Italy’s goverment open to discuss Alitalia’s with any investor, including infrastructure group Atlantia, despite friction over Genoa Bridge collapse

epa05928785 Italian airline 'Alitalia' planes are parked on the tarmac of Fiumicino's Leonardo da Vinci International airport, near Rome, 26 April 2017. Italian Prime Minister Paolo Gentiloni on 26 April was quoted as saying that he was disappointed Alitalia workers had rejected a plan to turn around the troubled airline and admitted he was worried about the company's future. 'I cannot silence the concern about what is happening to Alitalia' and 'It is necessary to be on the market to compete. I am disappointed that the opportunity of the agreement between the company and the unions was not accepted', he was quoted as saying by Italian media. EPA/TELENEWS

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Italy’s industry ministry is open to discussions with any investor interested in the rescue of troubled carrier Alitalia, including infrastructure group Atlantia, two sources with knowledge of the matter said on Friday.

The ministry is leading talks between the administrators managing the loss-making Alitalia and state-owned railway group Ferrovie dello Stato, which is trying to set up a consortium to buy the carrier.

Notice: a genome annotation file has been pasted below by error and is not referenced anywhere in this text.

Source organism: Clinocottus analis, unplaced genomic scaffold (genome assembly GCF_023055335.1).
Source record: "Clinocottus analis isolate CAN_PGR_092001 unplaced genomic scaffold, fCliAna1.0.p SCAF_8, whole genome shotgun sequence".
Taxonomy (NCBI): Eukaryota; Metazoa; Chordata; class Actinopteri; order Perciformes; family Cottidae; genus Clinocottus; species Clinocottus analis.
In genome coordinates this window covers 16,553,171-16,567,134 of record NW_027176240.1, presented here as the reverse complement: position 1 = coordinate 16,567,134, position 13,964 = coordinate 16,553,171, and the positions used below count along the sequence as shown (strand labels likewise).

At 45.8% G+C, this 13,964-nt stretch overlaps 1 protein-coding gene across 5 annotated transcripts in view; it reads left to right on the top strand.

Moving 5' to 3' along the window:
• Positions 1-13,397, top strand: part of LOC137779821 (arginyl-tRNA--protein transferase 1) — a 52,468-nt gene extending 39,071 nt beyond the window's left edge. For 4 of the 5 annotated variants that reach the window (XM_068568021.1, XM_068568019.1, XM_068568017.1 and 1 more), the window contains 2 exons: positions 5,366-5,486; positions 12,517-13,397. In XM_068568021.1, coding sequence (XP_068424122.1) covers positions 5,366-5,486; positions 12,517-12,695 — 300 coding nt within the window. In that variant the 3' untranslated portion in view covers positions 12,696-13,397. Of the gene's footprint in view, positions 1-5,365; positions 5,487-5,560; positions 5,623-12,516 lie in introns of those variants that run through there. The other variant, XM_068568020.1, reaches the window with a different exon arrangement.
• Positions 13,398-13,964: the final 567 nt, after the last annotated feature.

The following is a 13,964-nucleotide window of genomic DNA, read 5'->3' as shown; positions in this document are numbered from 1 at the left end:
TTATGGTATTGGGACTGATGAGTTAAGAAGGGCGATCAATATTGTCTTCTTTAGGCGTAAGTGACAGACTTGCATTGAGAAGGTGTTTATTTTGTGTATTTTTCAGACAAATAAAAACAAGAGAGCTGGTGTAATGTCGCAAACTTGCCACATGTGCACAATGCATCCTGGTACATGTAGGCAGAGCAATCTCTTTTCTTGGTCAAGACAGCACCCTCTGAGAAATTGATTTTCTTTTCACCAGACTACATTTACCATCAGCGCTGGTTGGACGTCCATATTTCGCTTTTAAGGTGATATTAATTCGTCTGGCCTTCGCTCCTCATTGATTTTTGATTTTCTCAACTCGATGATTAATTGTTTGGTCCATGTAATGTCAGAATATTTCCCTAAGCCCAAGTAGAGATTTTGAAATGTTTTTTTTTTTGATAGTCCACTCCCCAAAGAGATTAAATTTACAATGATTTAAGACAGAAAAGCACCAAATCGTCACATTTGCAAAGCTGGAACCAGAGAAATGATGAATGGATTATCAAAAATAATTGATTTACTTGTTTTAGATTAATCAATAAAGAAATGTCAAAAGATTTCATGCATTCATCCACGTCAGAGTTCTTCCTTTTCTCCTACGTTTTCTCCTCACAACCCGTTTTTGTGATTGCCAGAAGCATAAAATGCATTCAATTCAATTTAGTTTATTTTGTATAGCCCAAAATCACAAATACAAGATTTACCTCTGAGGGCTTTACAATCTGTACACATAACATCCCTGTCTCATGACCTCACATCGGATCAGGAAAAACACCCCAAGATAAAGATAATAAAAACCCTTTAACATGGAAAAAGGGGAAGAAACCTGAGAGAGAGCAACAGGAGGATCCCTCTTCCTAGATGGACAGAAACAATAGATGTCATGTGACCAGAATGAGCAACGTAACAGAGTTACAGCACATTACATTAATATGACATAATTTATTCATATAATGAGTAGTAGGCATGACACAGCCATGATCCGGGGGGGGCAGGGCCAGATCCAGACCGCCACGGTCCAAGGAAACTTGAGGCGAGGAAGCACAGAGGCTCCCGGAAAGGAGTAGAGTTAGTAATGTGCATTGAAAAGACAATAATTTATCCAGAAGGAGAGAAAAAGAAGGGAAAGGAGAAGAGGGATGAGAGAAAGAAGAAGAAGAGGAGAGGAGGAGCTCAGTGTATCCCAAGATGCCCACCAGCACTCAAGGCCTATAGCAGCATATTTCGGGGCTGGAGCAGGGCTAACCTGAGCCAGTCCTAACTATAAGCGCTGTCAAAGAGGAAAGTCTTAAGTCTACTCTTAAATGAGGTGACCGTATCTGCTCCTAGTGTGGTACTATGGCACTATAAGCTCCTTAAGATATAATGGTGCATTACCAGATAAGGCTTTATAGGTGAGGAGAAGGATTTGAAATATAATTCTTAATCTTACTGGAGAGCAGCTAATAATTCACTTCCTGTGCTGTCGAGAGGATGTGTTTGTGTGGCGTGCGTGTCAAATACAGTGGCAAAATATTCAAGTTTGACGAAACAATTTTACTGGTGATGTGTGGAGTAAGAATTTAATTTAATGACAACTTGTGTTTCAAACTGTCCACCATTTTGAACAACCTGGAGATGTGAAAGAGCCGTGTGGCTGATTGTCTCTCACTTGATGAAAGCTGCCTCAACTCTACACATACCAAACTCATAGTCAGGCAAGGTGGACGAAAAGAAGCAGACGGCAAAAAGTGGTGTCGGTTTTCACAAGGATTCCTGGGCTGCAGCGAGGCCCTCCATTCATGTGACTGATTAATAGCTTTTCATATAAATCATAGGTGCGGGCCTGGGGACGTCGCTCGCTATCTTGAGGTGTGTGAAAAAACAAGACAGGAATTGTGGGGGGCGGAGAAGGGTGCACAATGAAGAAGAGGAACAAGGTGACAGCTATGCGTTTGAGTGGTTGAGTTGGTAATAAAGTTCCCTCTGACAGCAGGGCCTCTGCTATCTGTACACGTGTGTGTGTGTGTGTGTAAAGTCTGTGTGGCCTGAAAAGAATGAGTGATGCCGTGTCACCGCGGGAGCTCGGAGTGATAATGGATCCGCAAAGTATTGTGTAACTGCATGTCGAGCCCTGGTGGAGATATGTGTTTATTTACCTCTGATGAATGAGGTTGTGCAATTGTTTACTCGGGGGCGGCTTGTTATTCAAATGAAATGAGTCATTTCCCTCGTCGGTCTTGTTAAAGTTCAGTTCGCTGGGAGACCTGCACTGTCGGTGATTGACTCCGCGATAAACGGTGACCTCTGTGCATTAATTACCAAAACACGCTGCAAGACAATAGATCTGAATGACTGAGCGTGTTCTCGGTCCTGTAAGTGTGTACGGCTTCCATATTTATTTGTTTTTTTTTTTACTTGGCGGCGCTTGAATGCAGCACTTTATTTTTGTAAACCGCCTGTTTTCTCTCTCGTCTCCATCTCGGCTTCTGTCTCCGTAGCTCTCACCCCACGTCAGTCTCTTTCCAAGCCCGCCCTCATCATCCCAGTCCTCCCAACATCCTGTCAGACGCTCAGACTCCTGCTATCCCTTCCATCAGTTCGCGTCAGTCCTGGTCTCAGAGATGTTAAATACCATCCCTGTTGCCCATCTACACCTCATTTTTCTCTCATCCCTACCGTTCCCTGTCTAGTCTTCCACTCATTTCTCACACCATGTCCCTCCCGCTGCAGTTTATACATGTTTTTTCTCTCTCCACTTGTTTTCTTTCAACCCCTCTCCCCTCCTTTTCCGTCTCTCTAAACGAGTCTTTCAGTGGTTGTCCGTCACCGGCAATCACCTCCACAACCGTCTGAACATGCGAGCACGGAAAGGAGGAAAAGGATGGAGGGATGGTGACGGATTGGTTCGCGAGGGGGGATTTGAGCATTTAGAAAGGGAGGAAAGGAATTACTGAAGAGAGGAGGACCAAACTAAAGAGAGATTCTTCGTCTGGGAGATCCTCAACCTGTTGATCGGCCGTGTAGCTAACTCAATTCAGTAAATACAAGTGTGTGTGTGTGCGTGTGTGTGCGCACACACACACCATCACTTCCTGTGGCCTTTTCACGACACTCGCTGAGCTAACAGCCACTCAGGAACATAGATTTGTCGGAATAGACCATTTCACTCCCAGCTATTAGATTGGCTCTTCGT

So far Ferrovie has secured the commitment of Delta Air Lines but it is struggling to find another partner who is willing to invest more than 300 million euros (£267 million) in Alitalia, which has a long history of financial woes.

An involvement of Atlantia could be a turning point in the rescue effort led by Ferrovie, but sources have previously said the plan still lacked a political green light.

Atlantia is in bad terms with the governing coalition, in particular with the 5-Star Movement, after the deadly collapse of a motorway bridge it managed last August.

5-Star head Luigi Di Maio, who is also Italy’s industry minister, have blamed Atlantia for poor maintenance of the motorway network, adding the government would revoke the group’s motorway concession. Atlantia has always denied wrongdoing.

Via Euronews 

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